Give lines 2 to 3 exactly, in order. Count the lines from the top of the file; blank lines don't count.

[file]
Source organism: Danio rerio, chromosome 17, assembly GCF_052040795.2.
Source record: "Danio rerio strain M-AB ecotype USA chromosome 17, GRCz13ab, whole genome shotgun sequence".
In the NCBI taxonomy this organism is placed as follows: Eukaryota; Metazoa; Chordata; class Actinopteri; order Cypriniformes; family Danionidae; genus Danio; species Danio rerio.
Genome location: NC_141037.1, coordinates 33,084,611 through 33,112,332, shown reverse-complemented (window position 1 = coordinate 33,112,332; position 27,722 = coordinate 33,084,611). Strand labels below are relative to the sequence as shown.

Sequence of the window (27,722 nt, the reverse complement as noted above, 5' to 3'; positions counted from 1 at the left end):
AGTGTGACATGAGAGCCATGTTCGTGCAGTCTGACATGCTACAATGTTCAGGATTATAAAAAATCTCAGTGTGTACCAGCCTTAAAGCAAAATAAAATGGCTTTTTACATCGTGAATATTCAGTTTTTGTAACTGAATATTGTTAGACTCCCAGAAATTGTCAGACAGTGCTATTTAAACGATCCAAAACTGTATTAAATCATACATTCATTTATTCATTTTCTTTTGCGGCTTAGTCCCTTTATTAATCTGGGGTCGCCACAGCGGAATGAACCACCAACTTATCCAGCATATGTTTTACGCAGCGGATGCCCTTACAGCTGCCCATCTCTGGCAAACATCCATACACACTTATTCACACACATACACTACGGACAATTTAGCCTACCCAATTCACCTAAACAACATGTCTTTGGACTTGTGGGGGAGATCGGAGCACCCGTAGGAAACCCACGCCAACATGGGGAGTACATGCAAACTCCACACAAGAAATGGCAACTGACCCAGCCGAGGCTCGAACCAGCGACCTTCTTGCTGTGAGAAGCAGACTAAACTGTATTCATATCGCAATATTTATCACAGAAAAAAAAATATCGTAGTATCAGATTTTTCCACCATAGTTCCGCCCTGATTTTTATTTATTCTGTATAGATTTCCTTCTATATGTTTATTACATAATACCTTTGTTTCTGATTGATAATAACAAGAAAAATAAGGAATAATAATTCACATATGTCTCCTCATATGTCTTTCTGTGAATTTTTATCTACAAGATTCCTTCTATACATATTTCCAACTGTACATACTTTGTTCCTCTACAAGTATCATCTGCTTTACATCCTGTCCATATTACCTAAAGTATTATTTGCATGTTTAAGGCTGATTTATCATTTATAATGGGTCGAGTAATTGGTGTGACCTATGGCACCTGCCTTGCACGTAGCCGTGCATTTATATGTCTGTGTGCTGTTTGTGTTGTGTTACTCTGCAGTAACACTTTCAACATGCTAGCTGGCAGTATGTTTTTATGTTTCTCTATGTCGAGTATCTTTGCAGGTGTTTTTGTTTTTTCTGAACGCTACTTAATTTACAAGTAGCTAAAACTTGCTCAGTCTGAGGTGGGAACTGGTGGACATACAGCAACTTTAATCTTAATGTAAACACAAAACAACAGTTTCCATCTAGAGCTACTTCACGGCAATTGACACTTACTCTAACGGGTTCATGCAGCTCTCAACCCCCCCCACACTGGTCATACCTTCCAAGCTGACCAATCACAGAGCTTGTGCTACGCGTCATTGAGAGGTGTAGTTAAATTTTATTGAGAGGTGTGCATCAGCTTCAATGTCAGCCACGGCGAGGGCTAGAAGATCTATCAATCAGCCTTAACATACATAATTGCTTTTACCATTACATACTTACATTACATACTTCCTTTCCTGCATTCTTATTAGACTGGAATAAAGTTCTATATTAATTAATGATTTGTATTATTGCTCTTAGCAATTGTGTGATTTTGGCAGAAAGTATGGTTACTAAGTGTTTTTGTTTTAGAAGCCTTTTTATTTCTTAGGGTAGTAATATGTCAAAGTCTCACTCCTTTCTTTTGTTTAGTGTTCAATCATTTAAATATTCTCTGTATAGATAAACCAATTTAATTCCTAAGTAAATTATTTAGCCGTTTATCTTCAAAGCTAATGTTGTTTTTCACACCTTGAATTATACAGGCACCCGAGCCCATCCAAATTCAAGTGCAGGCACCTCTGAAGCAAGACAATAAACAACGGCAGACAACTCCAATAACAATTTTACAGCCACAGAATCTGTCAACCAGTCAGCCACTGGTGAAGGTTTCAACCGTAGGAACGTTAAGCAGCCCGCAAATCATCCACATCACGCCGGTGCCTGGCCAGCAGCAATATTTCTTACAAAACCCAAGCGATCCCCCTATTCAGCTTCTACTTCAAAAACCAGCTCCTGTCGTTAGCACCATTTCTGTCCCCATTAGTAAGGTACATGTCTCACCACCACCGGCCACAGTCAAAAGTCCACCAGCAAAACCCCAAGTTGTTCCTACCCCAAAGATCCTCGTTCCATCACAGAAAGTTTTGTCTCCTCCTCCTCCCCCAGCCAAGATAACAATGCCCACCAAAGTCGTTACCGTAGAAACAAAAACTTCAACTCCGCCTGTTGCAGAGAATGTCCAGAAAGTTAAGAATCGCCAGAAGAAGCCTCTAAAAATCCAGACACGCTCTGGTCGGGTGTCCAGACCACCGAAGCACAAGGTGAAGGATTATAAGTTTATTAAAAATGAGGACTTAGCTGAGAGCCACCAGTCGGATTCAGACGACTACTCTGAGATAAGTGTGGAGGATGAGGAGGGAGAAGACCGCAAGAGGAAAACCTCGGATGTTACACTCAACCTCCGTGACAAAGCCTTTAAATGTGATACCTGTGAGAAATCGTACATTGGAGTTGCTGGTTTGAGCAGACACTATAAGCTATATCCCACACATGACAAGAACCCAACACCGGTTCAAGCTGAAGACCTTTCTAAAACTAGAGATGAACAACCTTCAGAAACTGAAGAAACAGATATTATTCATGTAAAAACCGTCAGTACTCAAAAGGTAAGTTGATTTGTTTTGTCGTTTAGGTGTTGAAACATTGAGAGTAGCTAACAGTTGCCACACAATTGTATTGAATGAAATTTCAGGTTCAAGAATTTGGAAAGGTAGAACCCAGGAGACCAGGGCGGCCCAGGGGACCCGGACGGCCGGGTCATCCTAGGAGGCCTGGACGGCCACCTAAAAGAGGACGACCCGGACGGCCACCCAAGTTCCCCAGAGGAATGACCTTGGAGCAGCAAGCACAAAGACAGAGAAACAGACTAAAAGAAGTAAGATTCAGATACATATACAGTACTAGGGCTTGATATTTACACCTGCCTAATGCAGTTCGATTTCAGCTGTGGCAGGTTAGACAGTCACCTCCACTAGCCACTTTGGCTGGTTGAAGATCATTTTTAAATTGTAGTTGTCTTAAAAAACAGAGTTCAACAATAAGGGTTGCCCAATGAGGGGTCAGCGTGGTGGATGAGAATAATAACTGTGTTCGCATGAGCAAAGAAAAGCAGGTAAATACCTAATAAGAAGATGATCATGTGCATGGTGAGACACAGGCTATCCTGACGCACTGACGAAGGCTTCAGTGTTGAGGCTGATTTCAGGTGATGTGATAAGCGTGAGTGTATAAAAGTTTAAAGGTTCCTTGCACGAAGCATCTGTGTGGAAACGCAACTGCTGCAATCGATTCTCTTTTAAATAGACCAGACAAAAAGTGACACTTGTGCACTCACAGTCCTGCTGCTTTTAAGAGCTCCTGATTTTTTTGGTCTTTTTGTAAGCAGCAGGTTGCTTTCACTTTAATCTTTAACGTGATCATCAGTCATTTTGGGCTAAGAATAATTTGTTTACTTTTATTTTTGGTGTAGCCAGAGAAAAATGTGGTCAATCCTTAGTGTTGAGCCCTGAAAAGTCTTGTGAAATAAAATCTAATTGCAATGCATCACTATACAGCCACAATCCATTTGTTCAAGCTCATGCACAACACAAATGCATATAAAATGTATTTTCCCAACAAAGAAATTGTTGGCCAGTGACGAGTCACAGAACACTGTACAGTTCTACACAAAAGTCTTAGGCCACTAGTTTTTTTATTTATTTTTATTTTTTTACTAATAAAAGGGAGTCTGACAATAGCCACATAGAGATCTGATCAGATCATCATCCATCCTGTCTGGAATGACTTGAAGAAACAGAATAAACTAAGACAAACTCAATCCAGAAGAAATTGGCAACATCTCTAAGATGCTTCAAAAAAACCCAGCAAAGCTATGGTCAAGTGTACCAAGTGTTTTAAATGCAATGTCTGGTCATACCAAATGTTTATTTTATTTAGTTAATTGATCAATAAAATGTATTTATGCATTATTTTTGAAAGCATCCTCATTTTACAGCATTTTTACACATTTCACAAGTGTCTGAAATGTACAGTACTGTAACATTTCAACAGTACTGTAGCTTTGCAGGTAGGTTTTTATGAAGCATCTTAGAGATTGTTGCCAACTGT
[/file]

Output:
Source record: "Danio rerio strain M-AB ecotype USA chromosome 17, GRCz13ab, whole genome shotgun sequence".
In the NCBI taxonomy this organism is placed as follows: Eukaryota; Metazoa; Chordata; class Actinopteri; order Cypriniformes; family Danionidae; genus Danio; species Danio rerio.